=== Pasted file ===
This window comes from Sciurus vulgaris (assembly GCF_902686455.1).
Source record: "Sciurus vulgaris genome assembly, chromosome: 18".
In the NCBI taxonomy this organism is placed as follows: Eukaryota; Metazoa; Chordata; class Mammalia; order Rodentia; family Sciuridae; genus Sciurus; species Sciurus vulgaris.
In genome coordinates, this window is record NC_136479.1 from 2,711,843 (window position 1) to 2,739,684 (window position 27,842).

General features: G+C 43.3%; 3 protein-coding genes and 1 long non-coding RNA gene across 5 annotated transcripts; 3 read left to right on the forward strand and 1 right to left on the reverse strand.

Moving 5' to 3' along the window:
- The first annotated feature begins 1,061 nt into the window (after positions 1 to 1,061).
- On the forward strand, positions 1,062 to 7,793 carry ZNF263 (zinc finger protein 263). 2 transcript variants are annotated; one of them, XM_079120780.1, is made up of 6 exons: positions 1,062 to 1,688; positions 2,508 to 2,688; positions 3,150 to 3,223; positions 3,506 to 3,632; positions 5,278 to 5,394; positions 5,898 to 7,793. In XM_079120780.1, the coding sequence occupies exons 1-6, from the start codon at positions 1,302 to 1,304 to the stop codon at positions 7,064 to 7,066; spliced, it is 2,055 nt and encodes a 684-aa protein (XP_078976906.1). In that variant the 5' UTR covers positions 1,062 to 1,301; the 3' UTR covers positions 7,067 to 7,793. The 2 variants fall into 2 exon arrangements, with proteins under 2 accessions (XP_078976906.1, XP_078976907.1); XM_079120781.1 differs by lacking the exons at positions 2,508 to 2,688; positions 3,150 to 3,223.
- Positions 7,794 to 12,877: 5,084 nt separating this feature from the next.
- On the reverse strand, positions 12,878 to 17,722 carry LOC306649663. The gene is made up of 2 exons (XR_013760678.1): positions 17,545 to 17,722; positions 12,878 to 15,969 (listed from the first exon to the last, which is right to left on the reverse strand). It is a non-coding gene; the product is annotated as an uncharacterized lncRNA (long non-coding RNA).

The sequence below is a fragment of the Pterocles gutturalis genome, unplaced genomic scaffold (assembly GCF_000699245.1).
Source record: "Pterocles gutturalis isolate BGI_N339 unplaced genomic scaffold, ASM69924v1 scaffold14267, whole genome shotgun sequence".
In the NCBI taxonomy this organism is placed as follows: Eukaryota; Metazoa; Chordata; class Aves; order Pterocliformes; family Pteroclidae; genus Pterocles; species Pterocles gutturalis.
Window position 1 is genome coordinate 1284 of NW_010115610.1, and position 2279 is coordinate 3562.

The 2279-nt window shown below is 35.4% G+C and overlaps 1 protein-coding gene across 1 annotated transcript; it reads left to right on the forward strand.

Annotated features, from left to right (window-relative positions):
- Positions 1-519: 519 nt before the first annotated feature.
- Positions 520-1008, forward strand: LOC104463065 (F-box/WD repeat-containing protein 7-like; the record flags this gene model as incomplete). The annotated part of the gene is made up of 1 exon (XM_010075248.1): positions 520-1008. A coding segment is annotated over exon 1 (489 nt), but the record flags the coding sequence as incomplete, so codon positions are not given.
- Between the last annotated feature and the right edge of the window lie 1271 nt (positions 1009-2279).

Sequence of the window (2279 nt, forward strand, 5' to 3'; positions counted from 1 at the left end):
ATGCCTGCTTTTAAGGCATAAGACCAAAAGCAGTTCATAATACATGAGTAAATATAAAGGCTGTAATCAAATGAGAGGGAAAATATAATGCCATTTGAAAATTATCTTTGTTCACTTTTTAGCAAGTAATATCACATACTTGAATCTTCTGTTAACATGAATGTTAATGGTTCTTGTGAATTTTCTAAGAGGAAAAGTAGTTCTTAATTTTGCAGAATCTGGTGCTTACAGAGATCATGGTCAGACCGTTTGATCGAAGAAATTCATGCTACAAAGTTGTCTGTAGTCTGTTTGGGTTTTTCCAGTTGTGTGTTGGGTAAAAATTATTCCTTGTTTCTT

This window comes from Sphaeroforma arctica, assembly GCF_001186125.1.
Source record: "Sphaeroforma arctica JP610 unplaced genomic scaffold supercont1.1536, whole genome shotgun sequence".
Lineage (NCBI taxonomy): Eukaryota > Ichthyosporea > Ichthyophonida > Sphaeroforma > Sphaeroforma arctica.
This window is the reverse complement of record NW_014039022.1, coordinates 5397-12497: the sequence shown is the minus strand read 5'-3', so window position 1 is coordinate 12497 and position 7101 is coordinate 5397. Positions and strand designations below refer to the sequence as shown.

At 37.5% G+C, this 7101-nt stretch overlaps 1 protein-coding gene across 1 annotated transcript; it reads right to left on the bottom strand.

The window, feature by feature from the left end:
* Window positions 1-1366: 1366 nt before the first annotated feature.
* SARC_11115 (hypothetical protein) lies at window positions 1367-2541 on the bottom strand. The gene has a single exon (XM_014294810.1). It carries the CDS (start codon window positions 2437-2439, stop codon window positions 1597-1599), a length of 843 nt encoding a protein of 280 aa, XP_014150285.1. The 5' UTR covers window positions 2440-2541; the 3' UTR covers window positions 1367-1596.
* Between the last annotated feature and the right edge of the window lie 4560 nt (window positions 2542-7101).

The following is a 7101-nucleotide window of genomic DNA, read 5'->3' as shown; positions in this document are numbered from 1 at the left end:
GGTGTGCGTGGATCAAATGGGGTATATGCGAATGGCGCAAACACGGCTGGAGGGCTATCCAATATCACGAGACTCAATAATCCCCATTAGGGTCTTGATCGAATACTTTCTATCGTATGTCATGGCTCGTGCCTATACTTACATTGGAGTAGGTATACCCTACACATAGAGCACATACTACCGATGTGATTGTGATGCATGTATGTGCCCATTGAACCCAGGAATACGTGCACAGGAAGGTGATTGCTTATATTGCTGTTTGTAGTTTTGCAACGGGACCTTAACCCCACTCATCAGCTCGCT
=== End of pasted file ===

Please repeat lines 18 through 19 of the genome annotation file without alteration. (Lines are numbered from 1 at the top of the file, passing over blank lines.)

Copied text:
- Positions 520-1008, forward strand: LOC104463065 (F-box/WD repeat-containing protein 7-like; the record flags this gene model as incomplete). The annotated part of the gene is made up of 1 exon (XM_010075248.1): positions 520-1008. A coding segment is annotated over exon 1 (489 nt), but the record flags the coding sequence as incomplete, so codon positions are not given.
- Between the last annotated feature and the right edge of the window lie 1271 nt (positions 1009-2279).